Study Emphasizes Need for Long-Term Monitoring of Hypertension After Childbirth

Nearly half of the study population received a first-time hypertension diagnosis post hospitalization, with approximately half of these new cases occurring more than 6 weeks postpartum.

A new study finds that 1 in 10 women who did not have hypertension prior to or during pregnancy may develop the condition up to 1 year after giving birth. The study, published in Hypertension, noted that women with no history of high blood pressure may develop hypertension in the weeks that follow childbirth; however, data are lacking on the development of hypertension more than 6 weeks following delivery, according to the study.

The development of postpartum hypertension can lead to conditions such as stroke, cardiovascular disease, and kidney failure later in life. However, existing research efforts into this area underestimates the burden of new-onset postpartum hypertension, according to the study investigators.

“The study findings have implications for postpartum care, particularly among patients without a history of hypertension,” lead author Samantha Parker, PhD, assistant professor of epidemiology at Boston University School of Public Health, said in a press release.

The study authors examined medical records for demographic characteristics and prenatal, delivery, and postpartum data from 3925 pregnant people who gave birth between 2016 and 2018 at the Boston Medical Center. The investigators evaluated blood pressure measurements taken in the prenatal period through 12 months post delivery, which were taken at the hospital during office visits, urgent and emergency care visits, and readmissions.

New-onset postpartum hypertension was defined as at least 2 separate blood pressure readings taken 48 hours after delivery with a systolic blood pressure of at least 140 mmHg and a diastolic blood pressure of least 90 mmHg. Cases deemed as severe blood pressure included systolic readings of at least 160 mmHg and diastolic readings of at least 110 mmHg.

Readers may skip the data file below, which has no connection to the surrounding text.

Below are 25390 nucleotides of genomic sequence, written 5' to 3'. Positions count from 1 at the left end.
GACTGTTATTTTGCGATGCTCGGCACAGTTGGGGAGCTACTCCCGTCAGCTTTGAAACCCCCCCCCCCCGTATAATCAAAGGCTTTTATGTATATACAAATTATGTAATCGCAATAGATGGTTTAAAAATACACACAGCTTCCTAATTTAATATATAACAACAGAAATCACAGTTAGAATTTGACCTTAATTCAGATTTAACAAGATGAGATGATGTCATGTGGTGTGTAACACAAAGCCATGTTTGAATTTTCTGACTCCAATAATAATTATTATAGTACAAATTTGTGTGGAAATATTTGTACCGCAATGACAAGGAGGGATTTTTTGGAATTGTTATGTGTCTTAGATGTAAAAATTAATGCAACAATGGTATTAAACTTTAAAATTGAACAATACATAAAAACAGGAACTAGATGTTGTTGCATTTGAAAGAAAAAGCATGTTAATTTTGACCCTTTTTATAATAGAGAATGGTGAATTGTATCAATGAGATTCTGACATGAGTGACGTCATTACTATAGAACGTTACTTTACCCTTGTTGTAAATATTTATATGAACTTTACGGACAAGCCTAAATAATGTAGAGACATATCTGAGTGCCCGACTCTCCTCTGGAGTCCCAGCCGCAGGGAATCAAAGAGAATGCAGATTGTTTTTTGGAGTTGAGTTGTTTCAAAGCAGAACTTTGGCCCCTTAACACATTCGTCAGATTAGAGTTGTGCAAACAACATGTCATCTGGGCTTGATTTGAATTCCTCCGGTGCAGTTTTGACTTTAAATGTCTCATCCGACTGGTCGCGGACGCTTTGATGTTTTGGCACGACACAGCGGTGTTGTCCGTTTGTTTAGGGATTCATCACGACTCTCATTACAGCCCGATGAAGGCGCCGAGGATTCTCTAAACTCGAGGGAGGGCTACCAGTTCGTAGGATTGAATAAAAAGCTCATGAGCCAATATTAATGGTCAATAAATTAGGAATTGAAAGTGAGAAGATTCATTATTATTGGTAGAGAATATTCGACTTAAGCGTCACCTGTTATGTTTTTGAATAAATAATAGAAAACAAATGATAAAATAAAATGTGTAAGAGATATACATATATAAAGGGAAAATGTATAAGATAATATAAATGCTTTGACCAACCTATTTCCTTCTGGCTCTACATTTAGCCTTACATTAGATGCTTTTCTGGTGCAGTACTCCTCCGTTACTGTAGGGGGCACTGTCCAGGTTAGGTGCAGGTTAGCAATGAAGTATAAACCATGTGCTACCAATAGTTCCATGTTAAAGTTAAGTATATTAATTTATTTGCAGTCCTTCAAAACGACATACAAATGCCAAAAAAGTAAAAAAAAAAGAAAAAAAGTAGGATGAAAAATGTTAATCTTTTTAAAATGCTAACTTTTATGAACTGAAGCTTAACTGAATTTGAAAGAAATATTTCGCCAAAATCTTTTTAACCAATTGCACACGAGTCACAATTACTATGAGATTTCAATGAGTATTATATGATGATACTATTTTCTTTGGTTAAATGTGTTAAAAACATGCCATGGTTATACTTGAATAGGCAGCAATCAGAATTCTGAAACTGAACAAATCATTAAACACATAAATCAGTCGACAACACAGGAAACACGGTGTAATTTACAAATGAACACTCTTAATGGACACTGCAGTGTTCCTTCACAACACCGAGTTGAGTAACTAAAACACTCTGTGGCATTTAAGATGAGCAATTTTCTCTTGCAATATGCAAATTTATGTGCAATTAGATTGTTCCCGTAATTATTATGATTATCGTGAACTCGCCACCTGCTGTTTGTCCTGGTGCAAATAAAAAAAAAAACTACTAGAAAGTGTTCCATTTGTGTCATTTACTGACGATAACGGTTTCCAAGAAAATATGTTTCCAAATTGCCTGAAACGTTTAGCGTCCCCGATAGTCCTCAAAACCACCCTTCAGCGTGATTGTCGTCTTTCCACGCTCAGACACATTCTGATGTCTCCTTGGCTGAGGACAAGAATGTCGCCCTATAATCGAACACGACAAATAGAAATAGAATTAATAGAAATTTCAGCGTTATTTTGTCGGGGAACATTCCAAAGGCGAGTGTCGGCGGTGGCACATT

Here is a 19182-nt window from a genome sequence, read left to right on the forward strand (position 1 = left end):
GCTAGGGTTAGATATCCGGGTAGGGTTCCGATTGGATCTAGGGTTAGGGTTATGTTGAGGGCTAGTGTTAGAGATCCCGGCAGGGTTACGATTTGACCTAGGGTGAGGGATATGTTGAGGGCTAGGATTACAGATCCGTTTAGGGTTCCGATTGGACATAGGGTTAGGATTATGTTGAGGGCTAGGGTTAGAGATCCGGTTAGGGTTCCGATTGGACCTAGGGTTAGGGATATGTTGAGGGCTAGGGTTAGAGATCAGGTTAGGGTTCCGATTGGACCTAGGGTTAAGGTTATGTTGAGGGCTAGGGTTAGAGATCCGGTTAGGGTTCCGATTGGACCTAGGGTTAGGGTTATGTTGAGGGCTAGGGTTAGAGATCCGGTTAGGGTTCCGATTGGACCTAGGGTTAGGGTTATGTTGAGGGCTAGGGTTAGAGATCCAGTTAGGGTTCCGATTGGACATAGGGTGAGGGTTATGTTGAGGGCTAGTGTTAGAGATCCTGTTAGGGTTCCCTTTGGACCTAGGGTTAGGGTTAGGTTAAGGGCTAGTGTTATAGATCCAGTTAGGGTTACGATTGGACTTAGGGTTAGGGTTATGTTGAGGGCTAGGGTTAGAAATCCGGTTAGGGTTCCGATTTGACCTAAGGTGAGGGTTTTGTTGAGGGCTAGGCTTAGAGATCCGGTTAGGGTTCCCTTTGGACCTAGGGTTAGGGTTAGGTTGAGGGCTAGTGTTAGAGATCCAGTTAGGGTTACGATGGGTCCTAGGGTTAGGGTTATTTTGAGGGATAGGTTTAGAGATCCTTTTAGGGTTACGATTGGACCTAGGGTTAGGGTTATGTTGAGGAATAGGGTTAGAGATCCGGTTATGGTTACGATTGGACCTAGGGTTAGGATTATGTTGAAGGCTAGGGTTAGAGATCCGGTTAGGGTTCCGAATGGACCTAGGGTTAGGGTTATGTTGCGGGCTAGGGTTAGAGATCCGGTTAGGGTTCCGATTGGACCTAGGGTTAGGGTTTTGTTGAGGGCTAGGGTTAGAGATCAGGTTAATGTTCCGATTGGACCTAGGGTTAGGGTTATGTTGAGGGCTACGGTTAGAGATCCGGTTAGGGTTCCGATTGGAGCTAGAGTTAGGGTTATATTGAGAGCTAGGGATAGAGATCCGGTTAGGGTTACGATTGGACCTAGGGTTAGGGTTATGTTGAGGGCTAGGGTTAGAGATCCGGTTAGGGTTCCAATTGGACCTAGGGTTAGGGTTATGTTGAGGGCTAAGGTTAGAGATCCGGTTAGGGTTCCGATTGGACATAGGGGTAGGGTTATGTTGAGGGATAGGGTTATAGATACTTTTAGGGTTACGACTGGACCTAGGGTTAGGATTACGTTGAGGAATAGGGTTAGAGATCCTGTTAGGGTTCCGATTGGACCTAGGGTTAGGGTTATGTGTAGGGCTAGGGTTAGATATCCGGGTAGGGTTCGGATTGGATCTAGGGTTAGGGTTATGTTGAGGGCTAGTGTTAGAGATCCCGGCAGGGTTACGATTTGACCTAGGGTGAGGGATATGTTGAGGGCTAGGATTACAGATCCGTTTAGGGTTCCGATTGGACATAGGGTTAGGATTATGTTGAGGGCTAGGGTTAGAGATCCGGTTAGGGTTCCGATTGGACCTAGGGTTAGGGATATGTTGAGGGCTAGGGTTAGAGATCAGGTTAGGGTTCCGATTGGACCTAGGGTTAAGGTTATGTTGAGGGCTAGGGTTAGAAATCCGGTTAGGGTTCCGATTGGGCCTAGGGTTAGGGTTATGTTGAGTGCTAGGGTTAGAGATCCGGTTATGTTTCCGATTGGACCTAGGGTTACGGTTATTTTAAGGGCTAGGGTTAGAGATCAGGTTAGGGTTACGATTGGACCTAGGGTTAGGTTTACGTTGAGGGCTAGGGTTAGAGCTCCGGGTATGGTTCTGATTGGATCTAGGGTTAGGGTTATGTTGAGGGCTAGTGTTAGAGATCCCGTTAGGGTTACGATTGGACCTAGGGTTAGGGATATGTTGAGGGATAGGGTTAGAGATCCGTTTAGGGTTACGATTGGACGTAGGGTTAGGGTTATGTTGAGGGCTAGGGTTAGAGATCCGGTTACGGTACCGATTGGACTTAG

The study found that 43% of the study population received a first-time hypertension diagnosis post hospitalization, with approximately half of these new cases occurring more than 6 weeks postpartum. This finding emphasizes the need for blood pressure monitoring during the entire postpartum period, according to the investigators.

The study also found that nearly one-quarter of hypertension cases developed 6 weeks or more post childbirth. The data showed that the 3 greatest risk factors for post-delivery hypertension were being over 35 years of age, current or former smoking, or having delivered a baby via Cesarean section.

Prior research on postpartum hypertension largely focused on blood pressure measurements recorded during delivery or hospital readmissions, according to the current study. Additionally, standard postpartum care includes just a single clinical visit within 4 to 6 weeks post delivery, which means that many new hypertension cases that developed 6 weeks to 1 year after childbirth may be undiagnosed, according to the study.

The researchers included a racially and ethnically diverse group of participants in the analysis. They found that patients with any of the 3 greatest risk factors had a 29% risk of developing postpartum hypertension, which increased to 36% in non-Hispanic Black patients.

The study authors said their findings may help to improve understanding of the persistent racial disparities in US maternal morbidity and mortality, and how hypertension may contribute to these disparities.

“Understanding this relationship between pregnancy and hypertension is particularly important in addressing inequities in maternal cardiovascular disease and death for people of color,” Parker said in the release.

Further, the results emphasize the need to develop strategies that identify and manage postpartum high blood pressure among high-risk populations prior to discharge from the hospital after childbirth, according to the study authors.

“We were surprised at the number of cases captured more than 6 weeks after delivery, a period that falls well outside of routine postpartum follow-up,” Parker said in the release. “Monitoring during this period could mitigate severe postpartum and long-term cardiovascular complications.”

Reference

Parker, S.E. et al. (2022) De novo postpartum hypertension: Incidence and risk factors at a safety-net hospital, Hypertension. Available at https://www.ahajournals.org/doi/10.1161/HYPERTENSIONAHA.122.19275. Accessed December 6, 2022.

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